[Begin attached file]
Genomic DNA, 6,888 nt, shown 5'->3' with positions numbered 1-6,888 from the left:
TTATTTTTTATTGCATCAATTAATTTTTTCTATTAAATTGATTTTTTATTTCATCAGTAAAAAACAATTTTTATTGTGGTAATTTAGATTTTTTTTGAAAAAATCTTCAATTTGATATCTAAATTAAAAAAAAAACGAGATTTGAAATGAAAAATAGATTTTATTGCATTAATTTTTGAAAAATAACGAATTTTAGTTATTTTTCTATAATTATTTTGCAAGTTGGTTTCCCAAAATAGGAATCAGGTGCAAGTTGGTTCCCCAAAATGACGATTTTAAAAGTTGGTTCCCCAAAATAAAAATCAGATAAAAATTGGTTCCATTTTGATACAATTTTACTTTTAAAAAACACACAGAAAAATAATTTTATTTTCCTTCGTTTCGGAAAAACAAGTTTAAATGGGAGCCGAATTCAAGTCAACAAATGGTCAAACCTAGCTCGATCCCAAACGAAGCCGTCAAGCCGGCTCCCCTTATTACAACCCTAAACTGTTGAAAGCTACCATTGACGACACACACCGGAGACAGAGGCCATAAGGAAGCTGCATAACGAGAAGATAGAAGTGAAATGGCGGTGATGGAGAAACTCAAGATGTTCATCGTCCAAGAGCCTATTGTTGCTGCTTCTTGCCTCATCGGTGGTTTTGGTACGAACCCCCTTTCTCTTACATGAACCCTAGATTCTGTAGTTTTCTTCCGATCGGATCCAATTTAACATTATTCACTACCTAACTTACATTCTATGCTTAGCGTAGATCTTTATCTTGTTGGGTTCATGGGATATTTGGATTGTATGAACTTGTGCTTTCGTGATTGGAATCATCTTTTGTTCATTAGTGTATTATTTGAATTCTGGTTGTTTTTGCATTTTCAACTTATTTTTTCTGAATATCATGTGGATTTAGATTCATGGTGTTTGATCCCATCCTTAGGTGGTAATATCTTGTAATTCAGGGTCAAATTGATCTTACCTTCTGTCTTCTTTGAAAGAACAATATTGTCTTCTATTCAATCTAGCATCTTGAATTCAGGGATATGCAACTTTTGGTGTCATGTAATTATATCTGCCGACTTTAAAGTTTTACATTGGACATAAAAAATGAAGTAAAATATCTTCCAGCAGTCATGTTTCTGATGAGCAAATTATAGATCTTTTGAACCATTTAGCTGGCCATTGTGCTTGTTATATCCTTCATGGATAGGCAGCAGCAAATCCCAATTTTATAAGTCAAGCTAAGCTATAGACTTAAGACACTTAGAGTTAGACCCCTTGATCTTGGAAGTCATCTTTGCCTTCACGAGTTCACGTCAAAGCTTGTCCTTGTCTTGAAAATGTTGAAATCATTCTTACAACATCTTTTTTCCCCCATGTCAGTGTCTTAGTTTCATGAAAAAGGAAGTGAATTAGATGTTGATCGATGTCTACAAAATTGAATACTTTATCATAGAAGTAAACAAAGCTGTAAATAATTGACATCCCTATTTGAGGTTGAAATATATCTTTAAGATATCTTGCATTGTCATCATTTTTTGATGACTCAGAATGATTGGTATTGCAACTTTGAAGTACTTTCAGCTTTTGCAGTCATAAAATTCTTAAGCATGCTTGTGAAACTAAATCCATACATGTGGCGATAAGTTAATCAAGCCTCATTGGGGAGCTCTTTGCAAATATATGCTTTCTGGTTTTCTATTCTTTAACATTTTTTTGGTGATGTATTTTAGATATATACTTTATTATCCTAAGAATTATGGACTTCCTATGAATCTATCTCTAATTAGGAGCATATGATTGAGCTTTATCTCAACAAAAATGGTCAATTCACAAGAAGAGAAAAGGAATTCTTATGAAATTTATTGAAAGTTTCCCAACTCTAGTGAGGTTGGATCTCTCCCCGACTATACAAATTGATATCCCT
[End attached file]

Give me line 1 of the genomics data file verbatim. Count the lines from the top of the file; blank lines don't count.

Genomic DNA, 6,888 nt, shown 5'->3' with positions numbered 1-6,888 from the left: